“We know that the function of peripheral nerves declines with age but wondered whether other biologic processes were at play and if we could eventually predict this decline,” said John W. Engstrom, MD, co-lead investigator and clinical chief of the UCSF Neurology Service. “These findings provide an opportunity to identify risk factors for the decline in peripheral nerve function.”
In the first study, the team assessed conduction velocity, or the speed at which information traveled along peripheral nerves using nerve conduction studies. They found an association between age and slower nerve conduction in elderly men only.
“Everyone ages differently; there are different levels of normal,” said co-investigator Chris Songster, a specialist in the UCSF Department of Neurology. “We want to understand if there are modifiable risk factors that, if addressed, could help people age well.”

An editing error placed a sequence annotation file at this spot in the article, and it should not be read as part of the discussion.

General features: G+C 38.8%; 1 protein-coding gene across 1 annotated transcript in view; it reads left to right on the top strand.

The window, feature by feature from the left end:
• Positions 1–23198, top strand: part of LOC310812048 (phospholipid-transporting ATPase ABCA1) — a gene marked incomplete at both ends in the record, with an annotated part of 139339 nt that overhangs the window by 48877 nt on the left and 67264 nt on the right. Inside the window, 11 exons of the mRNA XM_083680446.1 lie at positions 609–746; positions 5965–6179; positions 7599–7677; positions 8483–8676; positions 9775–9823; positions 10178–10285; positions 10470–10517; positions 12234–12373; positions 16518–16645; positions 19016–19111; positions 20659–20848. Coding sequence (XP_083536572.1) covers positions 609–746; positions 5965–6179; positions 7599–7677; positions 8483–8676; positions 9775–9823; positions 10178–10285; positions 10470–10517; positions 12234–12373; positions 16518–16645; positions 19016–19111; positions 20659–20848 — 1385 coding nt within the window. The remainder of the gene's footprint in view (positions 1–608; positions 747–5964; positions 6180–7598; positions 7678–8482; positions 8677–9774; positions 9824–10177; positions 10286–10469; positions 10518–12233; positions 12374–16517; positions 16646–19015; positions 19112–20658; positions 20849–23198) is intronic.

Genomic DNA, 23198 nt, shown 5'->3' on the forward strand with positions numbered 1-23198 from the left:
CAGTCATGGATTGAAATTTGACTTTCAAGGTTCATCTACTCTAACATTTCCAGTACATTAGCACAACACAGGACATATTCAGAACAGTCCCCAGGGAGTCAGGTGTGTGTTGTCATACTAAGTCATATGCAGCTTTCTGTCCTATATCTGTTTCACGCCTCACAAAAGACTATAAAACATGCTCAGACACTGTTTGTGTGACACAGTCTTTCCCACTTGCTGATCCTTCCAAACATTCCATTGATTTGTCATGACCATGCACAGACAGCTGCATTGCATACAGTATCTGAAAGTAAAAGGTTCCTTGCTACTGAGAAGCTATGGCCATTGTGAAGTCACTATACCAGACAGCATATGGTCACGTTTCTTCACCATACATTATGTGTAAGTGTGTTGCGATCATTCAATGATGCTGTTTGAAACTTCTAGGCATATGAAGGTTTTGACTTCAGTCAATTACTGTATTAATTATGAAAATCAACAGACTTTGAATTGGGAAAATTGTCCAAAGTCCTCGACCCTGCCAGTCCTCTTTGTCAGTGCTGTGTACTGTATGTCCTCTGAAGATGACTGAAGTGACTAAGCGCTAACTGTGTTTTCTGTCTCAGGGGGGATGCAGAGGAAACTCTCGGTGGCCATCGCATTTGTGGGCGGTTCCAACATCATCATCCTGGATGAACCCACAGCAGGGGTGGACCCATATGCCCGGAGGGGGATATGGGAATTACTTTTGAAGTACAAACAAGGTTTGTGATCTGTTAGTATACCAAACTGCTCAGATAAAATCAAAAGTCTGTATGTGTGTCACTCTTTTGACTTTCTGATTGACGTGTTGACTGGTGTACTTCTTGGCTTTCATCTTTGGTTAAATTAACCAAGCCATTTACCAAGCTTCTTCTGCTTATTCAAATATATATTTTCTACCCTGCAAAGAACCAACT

In the second study, the research team measured blood levels for highly sensitive C-reactive protein (hs-CRP) and hemoglobin A1c, which are standard tests for diabetes and systemic inflammation. Using the same conduction studies but evaluating the amplitude of the response to an electrical stimulus rather than its speed, the researchers found decline even in subjects with mild elevations in hs-CRP and hemoglobin A1c. The subjects’ levels were within the normal, non-diabetic range for those measures.
Copyright©2010 Vocus, Inc.
All rights reserved